“Also, I indeed had a clearer idea of what kind of sounds and sentiment I was after when putting together these pieces into an album, even though I couldn’t articulate that in words precisely other than feeling it in my gut. For example, “one bright lazy sunday afternoon…” was my attempt to recreate musically how this one cut of the cartoon depicting a sunny day that I saw as a teenager made me feel the warmth of sunshine on my body. For another example, on “eternally”, I wanted to recreate the fade-out-to-white effect you sometimes see at the end of a movie, by bringing the cello melody closer to the front, creating a sense of other elements getting blurred out by bright white color that fills the screen. Not sure if that’s what you’d feel listening to that piece, but I tried at least, hahaha.”

Did you write it in one place, or did writing take place in that same state of constant upheaval? “Some of the pieces were floating in my computer as sketches for years, some of them went through many adjustments after trying out with the band, and some of them were specifically written for the band usually right before the rehearsals. Usually, I only write for people I have some kind connection with already unless it’s commissioned by someone else, but this was unique in a way that I put together the instrumentation first then found the right people. For that reason, I had to take some time to get to know everyone both musically and personally which I think worked for the benefit in the end. Many times melodies come to me when I’m walking around or wandering around in different places (not at the airports!) then I develop them using Sibelius if they stick in my head. And yes, having a deadline is a great motivation to finish a piece.”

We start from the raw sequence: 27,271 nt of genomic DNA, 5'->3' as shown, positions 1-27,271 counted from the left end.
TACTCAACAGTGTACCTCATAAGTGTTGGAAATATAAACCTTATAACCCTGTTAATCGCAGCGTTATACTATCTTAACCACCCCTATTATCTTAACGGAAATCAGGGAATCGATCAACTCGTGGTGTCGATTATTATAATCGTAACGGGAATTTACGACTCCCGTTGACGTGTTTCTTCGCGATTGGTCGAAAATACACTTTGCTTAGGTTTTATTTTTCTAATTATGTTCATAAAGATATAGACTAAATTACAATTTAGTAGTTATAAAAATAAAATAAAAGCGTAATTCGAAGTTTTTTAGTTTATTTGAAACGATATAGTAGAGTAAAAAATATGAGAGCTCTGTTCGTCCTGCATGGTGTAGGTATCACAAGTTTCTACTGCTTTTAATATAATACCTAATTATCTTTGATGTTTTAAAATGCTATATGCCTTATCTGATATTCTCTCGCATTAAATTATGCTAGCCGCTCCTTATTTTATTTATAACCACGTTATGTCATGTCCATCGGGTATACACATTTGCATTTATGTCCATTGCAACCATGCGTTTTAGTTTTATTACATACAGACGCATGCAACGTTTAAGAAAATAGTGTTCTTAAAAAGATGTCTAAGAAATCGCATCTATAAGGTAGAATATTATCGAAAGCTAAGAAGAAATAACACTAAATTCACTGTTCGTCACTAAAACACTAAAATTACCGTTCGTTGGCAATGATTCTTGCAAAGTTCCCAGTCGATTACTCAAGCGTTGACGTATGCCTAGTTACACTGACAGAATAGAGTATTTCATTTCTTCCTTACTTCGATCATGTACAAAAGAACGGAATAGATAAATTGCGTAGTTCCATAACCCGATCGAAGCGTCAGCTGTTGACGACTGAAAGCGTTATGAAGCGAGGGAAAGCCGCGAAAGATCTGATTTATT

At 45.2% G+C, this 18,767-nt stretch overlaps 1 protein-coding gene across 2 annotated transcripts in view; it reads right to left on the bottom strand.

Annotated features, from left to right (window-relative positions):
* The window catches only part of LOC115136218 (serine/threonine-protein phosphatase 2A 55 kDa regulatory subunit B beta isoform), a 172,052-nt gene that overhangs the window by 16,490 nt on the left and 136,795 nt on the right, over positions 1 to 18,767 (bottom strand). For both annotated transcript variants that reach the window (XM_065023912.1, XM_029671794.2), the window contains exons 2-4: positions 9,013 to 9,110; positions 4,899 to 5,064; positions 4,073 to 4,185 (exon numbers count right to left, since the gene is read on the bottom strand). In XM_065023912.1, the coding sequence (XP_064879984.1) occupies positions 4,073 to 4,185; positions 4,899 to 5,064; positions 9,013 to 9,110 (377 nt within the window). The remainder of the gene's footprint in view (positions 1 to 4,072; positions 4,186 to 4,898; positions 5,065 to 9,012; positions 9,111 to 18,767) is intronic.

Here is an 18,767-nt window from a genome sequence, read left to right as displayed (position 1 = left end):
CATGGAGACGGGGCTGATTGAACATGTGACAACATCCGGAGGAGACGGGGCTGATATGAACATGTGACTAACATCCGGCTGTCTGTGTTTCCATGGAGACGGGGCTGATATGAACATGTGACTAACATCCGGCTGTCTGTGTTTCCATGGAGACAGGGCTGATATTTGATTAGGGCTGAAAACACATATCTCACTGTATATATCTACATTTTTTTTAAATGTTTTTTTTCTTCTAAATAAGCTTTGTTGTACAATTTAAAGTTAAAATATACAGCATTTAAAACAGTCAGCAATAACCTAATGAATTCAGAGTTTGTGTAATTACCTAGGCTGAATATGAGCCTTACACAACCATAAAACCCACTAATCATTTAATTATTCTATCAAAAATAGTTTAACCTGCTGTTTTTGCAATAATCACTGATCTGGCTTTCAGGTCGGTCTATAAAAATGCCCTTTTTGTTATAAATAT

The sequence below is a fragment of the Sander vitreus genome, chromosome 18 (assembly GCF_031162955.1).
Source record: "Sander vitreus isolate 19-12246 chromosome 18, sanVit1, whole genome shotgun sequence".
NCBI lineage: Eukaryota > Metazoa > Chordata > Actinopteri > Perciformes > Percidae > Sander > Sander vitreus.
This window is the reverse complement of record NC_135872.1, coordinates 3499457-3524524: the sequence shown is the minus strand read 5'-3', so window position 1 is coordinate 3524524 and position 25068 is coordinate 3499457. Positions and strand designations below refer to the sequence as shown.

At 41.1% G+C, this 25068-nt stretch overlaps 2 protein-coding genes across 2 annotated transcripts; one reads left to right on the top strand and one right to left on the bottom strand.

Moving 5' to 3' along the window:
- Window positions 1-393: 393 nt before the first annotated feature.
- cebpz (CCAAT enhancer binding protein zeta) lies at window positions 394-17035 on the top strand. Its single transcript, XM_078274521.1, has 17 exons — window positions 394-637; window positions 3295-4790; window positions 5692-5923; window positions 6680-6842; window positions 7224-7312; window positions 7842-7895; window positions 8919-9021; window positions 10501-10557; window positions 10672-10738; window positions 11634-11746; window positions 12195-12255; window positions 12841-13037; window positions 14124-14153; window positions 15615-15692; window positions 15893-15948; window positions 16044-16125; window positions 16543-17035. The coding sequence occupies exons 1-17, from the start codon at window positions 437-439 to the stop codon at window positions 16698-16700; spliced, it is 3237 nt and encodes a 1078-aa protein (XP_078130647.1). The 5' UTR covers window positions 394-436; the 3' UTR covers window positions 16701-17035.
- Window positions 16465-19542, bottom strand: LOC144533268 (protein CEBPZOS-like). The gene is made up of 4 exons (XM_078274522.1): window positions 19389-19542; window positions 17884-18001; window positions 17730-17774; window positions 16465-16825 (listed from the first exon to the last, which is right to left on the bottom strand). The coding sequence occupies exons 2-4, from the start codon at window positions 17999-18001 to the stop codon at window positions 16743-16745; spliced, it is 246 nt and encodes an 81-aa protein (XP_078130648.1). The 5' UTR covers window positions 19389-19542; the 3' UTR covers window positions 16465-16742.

After so many years of traveling and touring, how do you find the experience now? “As many touring musicians and artists would agree, we all probably have some kind of a love-and-hate relationship when it comes down to traveling. To me, the worst part is having to go through so many unpleasant processes just to get somewhere but once I’m on the plane or train, I’m quite ok spending many hours. However, just dropping in different cities and venues can be emotionally draining because you are not quite sure how much you should open yourself up. But we all understand it comes with the territory and it’s a huge privilege that we get to visit so many amazing places and meet great people. As an antidote to the unpleasant side effect of the traveling, I try not to do the traveling-everyday-type of touring but do projects that allow me to stay put in one location even just for a couple of days.”